I found myself getting really annoyed after work today. Why? Because I read an article on People.com about Kaela Humphries (Chris Humphries sister) and her new modeling gig. The article actually made me happy. From what I read, it seems like she’s going after a passion or interest of hers and making it a reality. What upset me and got me thinking were some of the comments at the bottom of the article.
When I look at this picture, all I see is a beautiful face.
Now, I understand that people hide behind the internet and say things they’d probably never say to someone directly, and as a blogger, I understand this all too well. However, when is enough enough? I’m all for constructive feedback and even healthy disagreement, but to say horrible things about someone’s physical appearance is just low.
I’ve discussed my own struggle with self-acceptance and confidence several times in the past. And to be honest, from what I’ve experienced, these issues are very personal matters. It’s always been about my journey. I didn’t like the way I looked. I thought I needed to lose weight. I wasn’t happy with the number on the scale. These thoughts were my own.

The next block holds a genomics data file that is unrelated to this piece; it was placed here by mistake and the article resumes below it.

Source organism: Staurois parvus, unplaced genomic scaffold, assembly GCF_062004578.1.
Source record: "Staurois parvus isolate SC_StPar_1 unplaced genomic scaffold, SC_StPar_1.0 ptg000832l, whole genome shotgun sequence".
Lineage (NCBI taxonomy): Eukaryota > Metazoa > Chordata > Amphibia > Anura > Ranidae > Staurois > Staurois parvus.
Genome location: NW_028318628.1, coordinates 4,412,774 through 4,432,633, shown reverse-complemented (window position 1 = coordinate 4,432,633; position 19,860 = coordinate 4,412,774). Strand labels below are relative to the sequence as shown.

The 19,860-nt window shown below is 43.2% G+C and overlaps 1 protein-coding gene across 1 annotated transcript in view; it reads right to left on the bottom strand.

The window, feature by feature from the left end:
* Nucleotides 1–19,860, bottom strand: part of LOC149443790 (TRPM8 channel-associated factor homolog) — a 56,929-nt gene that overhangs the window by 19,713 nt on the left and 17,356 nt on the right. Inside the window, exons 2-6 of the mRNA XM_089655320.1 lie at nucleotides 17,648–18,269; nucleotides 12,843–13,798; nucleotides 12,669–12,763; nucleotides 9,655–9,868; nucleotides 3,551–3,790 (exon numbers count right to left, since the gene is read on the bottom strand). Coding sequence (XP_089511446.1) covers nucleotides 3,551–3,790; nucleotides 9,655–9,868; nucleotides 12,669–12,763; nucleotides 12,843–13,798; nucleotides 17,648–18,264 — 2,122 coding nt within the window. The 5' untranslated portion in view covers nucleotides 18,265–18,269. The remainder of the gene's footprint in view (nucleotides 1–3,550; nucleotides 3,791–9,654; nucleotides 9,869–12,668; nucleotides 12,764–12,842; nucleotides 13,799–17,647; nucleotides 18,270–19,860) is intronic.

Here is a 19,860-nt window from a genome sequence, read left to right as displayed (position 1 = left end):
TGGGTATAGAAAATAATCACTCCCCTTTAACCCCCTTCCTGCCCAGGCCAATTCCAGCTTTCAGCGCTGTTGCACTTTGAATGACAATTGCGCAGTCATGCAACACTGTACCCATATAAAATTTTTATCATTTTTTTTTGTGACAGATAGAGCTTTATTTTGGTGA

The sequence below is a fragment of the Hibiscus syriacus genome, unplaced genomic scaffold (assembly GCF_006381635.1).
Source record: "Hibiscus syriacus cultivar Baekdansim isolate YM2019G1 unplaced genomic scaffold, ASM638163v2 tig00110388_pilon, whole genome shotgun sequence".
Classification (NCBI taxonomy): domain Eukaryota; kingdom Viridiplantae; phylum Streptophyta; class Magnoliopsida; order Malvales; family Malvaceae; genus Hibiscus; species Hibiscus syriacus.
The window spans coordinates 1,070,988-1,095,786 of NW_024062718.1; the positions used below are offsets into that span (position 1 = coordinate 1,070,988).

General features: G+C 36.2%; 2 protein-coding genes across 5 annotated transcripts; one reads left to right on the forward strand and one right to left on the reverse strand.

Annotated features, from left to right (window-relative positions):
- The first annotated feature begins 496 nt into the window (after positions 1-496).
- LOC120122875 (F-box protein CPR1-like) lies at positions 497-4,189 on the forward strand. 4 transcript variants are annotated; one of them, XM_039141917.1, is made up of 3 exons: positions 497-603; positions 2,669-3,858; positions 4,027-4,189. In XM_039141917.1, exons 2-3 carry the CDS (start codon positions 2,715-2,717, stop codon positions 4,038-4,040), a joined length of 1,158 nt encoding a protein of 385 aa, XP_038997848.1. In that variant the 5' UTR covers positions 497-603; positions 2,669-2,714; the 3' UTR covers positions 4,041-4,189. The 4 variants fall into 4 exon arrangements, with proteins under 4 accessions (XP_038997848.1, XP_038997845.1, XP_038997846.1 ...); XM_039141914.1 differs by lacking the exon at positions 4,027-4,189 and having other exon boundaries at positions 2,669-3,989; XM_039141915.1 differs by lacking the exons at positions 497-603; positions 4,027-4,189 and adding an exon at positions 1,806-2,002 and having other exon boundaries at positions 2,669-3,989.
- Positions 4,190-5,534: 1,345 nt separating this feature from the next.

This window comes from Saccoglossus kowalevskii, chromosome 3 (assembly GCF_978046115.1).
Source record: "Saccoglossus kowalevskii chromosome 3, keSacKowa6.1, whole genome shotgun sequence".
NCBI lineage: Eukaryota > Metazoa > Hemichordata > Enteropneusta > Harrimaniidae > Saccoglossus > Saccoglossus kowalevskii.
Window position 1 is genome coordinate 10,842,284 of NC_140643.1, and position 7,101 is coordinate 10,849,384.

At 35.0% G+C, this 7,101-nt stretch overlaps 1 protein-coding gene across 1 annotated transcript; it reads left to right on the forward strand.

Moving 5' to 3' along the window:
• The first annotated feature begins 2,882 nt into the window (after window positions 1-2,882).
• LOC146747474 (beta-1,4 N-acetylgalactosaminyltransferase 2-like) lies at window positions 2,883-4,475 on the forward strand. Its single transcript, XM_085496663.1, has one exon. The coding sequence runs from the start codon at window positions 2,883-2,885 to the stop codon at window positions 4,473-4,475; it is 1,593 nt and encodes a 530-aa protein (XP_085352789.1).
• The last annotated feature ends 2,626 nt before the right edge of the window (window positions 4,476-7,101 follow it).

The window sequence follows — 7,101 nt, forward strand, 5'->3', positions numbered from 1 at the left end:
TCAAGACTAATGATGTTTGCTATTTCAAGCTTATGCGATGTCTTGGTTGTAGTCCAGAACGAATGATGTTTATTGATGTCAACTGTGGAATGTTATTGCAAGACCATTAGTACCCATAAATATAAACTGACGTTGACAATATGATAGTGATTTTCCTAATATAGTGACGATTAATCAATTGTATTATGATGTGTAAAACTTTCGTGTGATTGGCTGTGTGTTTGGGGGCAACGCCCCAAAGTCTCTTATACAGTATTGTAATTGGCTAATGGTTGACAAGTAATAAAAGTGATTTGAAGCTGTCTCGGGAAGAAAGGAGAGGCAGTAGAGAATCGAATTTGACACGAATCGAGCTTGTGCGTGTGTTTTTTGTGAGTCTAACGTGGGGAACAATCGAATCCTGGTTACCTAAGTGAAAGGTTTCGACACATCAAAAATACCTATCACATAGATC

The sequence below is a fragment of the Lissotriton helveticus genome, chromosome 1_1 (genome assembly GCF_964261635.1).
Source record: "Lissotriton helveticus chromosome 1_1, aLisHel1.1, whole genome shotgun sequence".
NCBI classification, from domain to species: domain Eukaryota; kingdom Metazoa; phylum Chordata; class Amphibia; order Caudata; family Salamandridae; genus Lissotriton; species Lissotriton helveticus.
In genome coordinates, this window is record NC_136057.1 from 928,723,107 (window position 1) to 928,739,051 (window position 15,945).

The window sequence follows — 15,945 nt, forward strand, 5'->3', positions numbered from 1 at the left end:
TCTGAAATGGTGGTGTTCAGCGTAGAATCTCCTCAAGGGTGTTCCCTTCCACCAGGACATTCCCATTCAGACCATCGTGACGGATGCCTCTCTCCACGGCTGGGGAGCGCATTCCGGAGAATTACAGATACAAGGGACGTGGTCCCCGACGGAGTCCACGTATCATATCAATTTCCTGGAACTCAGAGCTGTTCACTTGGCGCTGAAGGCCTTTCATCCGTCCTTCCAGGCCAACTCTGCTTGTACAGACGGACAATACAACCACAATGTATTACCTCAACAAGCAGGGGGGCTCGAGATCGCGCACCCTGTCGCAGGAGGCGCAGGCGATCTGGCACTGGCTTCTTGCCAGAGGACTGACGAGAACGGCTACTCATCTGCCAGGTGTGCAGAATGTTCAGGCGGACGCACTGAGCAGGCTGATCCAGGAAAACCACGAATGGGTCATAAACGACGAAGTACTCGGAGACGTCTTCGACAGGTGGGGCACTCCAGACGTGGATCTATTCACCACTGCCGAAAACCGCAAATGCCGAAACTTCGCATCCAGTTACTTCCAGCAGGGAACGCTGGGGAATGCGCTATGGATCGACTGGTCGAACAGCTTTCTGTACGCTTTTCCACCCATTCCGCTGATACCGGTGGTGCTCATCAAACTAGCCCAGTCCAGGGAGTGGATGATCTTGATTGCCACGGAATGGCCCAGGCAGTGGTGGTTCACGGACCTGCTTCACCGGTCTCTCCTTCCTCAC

But since when is it ok to negatively comment on someone else’s journey – to success, to self-love, to happiness, etc.? Who are we to insert ourselves into the heart and minds of others and project our ugly thoughts on them? And don’t get me wrong, I’m not perfect or an exception to the rule. In the past, if I didn’t like someone, I would take jabs at her (his) physical appearance behind her (his) back. But I’ve learned that those words and thoughts do absolutely more harm than good.
When someone really wants something, their dress size, their reflection in the mirror, and the number on the scale most likely won’t won’t stop or break them, but you know what will – harsh, negative words from others. And if you stop and think about it for just a second, who would you rather be – the individual who stopped someone dead in their tracks or the individual who helped someone soar to new heights?
Whenever possible, be kind, be supportive, be a friend. And if you can’t do that, just don’t be mean.